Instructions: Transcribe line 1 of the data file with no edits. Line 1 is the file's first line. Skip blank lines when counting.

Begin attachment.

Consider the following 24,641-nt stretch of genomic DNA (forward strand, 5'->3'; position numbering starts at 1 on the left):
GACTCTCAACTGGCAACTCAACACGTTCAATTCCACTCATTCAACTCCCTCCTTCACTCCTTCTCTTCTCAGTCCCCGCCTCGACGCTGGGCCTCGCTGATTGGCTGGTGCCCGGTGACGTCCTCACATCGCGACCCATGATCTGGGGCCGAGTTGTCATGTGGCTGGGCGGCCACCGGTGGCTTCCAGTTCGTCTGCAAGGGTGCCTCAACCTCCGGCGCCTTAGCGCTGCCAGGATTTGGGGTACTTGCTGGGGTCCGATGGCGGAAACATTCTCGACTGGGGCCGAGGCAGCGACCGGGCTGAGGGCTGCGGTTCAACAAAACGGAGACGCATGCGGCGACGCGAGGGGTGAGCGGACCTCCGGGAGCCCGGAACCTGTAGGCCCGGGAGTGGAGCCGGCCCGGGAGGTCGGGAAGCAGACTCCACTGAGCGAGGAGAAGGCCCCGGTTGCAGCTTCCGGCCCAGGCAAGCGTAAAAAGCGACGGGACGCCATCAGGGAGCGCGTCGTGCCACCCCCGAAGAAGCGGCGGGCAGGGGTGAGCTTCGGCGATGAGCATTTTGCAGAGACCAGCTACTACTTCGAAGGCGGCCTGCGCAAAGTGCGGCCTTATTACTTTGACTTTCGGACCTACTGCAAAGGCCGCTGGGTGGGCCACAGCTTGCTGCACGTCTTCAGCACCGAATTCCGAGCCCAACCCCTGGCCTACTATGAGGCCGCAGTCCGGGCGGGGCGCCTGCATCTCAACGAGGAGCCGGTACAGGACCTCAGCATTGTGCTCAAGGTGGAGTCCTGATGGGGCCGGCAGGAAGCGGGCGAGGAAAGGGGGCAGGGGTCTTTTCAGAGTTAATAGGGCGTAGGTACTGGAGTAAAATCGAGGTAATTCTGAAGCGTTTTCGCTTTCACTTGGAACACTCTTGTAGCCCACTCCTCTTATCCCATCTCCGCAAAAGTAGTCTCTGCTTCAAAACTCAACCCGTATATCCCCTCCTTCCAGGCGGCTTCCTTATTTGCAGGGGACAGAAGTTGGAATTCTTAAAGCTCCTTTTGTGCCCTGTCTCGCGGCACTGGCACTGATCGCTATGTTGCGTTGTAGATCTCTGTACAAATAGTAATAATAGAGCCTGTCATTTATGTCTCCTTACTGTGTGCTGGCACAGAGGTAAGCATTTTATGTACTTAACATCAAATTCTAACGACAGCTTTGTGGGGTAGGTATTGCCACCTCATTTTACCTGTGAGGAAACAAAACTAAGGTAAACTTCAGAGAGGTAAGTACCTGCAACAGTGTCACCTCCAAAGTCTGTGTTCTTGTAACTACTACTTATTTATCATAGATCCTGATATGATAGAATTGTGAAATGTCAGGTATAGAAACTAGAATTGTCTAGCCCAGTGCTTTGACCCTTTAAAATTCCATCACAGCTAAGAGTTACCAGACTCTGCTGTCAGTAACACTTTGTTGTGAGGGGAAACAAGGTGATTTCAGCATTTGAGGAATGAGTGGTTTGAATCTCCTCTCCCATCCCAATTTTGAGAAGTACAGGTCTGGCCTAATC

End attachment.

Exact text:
Consider the following 24,641-nt stretch of genomic DNA (forward strand, 5'->3'; position numbering starts at 1 on the left):